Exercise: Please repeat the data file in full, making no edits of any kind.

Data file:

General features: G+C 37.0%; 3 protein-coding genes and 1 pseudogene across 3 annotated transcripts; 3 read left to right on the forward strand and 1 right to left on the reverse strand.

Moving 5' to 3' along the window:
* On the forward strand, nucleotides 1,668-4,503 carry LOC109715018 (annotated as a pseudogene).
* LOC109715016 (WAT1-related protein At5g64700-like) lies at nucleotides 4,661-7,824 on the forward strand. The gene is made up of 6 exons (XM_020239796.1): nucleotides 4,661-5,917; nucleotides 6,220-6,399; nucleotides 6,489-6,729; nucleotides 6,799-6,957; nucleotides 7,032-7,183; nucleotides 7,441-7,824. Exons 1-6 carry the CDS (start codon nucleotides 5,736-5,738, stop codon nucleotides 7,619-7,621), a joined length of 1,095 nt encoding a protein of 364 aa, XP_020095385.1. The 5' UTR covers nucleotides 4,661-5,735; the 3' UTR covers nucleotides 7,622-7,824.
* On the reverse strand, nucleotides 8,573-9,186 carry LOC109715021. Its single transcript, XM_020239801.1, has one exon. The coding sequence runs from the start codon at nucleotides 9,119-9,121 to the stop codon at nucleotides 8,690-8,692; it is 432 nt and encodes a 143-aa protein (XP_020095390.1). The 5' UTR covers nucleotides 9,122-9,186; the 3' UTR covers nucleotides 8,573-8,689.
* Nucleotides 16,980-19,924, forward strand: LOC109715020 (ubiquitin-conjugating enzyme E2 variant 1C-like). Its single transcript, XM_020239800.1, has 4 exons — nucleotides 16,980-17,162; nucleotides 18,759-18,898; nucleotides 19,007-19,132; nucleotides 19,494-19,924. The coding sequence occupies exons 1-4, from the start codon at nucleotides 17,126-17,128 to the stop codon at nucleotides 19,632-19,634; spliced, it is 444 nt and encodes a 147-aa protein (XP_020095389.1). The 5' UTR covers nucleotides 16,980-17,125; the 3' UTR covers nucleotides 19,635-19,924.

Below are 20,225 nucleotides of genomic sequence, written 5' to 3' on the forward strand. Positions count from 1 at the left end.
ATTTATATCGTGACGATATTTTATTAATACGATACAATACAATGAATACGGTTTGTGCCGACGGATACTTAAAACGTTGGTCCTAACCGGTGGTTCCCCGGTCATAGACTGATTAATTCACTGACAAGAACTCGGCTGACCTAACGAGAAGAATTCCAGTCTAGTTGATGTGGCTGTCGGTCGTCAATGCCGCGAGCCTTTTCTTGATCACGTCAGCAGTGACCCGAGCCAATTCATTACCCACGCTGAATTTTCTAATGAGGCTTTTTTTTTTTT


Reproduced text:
General features: G+C 37.0%; 3 protein-coding genes and 1 pseudogene across 3 annotated transcripts; 3 read left to right on the forward strand and 1 right to left on the reverse strand.

Moving 5' to 3' along the window:
* On the forward strand, nucleotides 1,668-4,503 carry LOC109715018 (annotated as a pseudogene).
* LOC109715016 (WAT1-related protein At5g64700-like) lies at nucleotides 4,661-7,824 on the forward strand. The gene is made up of 6 exons (XM_020239796.1): nucleotides 4,661-5,917; nucleotides 6,220-6,399; nucleotides 6,489-6,729; nucleotides 6,799-6,957; nucleotides 7,032-7,183; nucleotides 7,441-7,824. Exons 1-6 carry the CDS (start codon nucleotides 5,736-5,738, stop codon nucleotides 7,619-7,621), a joined length of 1,095 nt encoding a protein of 364 aa, XP_020095385.1. The 5' UTR covers nucleotides 4,661-5,735; the 3' UTR covers nucleotides 7,622-7,824.
* On the reverse strand, nucleotides 8,573-9,186 carry LOC109715021. Its single transcript, XM_020239801.1, has one exon. The coding sequence runs from the start codon at nucleotides 9,119-9,121 to the stop codon at nucleotides 8,690-8,692; it is 432 nt and encodes a 143-aa protein (XP_020095390.1). The 5' UTR covers nucleotides 9,122-9,186; the 3' UTR covers nucleotides 8,573-8,689.
* Nucleotides 16,980-19,924, forward strand: LOC109715020 (ubiquitin-conjugating enzyme E2 variant 1C-like). Its single transcript, XM_020239800.1, has 4 exons — nucleotides 16,980-17,162; nucleotides 18,759-18,898; nucleotides 19,007-19,132; nucleotides 19,494-19,924. The coding sequence occupies exons 1-4, from the start codon at nucleotides 17,126-17,128 to the stop codon at nucleotides 19,632-19,634; spliced, it is 444 nt and encodes a 147-aa protein (XP_020095389.1). The 5' UTR covers nucleotides 16,980-17,125; the 3' UTR covers nucleotides 19,635-19,924.

Below are 20,225 nucleotides of genomic sequence, written 5' to 3' on the forward strand. Positions count from 1 at the left end.
ATTTATATCGTGACGATATTTTATTAATACGATACAATACAATGAATACGGTTTGTGCCGACGGATACTTAAAACGTTGGTCCTAACCGGTGGTTCCCCGGTCATAGACTGATTAATTCACTGACAAGAACTCGGCTGACCTAACGAGAAGAATTCCAGTCTAGTTGATGTGGCTGTCGGTCGTCAATGCCGCGAGCCTTTTCTTGATCACGTCAGCAGTGACCCGAGCCAATTCATTACCCACGCTGAATTTTCTAATGAGGCTTTTTTTTTTTT